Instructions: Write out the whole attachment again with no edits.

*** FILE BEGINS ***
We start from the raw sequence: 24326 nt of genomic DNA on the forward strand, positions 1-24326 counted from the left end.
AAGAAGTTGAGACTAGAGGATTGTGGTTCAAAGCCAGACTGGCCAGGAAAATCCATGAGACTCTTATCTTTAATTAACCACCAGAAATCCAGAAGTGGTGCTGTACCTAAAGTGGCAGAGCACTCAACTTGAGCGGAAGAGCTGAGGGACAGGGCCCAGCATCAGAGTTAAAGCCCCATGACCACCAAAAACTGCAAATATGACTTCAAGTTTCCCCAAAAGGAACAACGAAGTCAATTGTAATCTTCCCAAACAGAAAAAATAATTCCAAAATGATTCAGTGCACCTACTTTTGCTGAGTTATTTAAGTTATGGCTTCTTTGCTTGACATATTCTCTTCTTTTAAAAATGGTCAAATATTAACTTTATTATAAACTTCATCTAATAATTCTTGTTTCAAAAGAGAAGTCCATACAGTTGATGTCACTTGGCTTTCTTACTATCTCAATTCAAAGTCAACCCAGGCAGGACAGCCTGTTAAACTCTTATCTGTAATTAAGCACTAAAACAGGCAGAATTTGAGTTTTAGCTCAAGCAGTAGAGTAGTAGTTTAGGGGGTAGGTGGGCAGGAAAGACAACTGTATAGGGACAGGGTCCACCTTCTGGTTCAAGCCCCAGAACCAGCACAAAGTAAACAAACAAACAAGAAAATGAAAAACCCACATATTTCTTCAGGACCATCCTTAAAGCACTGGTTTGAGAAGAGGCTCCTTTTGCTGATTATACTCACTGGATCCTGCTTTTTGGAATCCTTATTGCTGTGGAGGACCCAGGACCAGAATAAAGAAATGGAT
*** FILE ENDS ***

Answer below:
We start from the raw sequence: 24326 nt of genomic DNA on the forward strand, positions 1-24326 counted from the left end.
AAGAAGTTGAGACTAGAGGATTGTGGTTCAAAGCCAGACTGGCCAGGAAAATCCATGAGACTCTTATCTTTAATTAACCACCAGAAATCCAGAAGTGGTGCTGTACCTAAAGTGGCAGAGCACTCAACTTGAGCGGAAGAGCTGAGGGACAGGGCCCAGCATCAGAGTTAAAGCCCCATGACCACCAAAAACTGCAAATATGACTTCAAGTTTCCCCAAAAGGAACAACGAAGTCAATTGTAATCTTCCCAAACAGAAAAAATAATTCCAAAATGATTCAGTGCACCTACTTTTGCTGAGTTATTTAAGTTATGGCTTCTTTGCTTGACATATTCTCTTCTTTTAAAAATGGTCAAATATTAACTTTATTATAAACTTCATCTAATAATTCTTGTTTCAAAAGAGAAGTCCATACAGTTGATGTCACTTGGCTTTCTTACTATCTCAATTCAAAGTCAACCCAGGCAGGACAGCCTGTTAAACTCTTATCTGTAATTAAGCACTAAAACAGGCAGAATTTGAGTTTTAGCTCAAGCAGTAGAGTAGTAGTTTAGGGGGTAGGTGGGCAGGAAAGACAACTGTATAGGGACAGGGTCCACCTTCTGGTTCAAGCCCCAGAACCAGCACAAAGTAAACAAACAAACAAGAAAATGAAAAACCCACATATTTCTTCAGGACCATCCTTAAAGCACTGGTTTGAGAAGAGGCTCCTTTTGCTGATTATACTCACTGGATCCTGCTTTTTGGAATCCTTATTGCTGTGGAGGACCCAGGACCAGAATAAAGAAATGGAT